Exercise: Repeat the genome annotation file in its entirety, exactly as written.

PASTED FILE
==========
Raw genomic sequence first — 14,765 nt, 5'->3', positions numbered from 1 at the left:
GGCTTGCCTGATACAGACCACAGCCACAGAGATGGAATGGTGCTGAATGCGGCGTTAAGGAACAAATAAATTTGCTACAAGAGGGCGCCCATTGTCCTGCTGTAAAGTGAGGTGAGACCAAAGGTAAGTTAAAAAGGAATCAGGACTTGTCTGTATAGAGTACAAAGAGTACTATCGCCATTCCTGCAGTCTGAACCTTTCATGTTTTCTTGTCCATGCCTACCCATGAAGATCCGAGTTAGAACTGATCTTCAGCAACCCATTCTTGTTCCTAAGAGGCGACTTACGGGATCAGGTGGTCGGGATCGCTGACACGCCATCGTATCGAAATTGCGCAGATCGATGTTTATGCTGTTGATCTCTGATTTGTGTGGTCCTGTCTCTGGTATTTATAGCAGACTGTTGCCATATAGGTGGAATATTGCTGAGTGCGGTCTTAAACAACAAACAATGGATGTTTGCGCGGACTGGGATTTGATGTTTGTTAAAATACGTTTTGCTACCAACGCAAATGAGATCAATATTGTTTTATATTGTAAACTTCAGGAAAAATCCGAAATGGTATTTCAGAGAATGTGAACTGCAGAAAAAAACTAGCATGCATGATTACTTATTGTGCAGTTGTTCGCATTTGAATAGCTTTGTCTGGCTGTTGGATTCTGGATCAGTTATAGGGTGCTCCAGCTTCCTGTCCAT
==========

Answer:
Raw genomic sequence first — 14,765 nt, 5'->3', positions numbered from 1 at the left:
GGCTTGCCTGATACAGACCACAGCCACAGAGATGGAATGGTGCTGAATGCGGCGTTAAGGAACAAATAAATTTGCTACAAGAGGGCGCCCATTGTCCTGCTGTAAAGTGAGGTGAGACCAAAGGTAAGTTAAAAAGGAATCAGGACTTGTCTGTATAGAGTACAAAGAGTACTATCGCCATTCCTGCAGTCTGAACCTTTCATGTTTTCTTGTCCATGCCTACCCATGAAGATCCGAGTTAGAACTGATCTTCAGCAACCCATTCTTGTTCCTAAGAGGCGACTTACGGGATCAGGTGGTCGGGATCGCTGACACGCCATCGTATCGAAATTGCGCAGATCGATGTTTATGCTGTTGATCTCTGATTTGTGTGGTCCTGTCTCTGGTATTTATAGCAGACTGTTGCCATATAGGTGGAATATTGCTGAGTGCGGTCTTAAACAACAAACAATGGATGTTTGCGCGGACTGGGATTTGATGTTTGTTAAAATACGTTTTGCTACCAACGCAAATGAGATCAATATTGTTTTATATTGTAAACTTCAGGAAAAATCCGAAATGGTATTTCAGAGAATGTGAACTGCAGAAAAAAACTAGCATGCATGATTACTTATTGTGCAGTTGTTCGCATTTGAATAGCTTTGTCTGGCTGTTGGATTCTGGATCAGTTATAGGGTGCTCCAGCTTCCTGTCCAT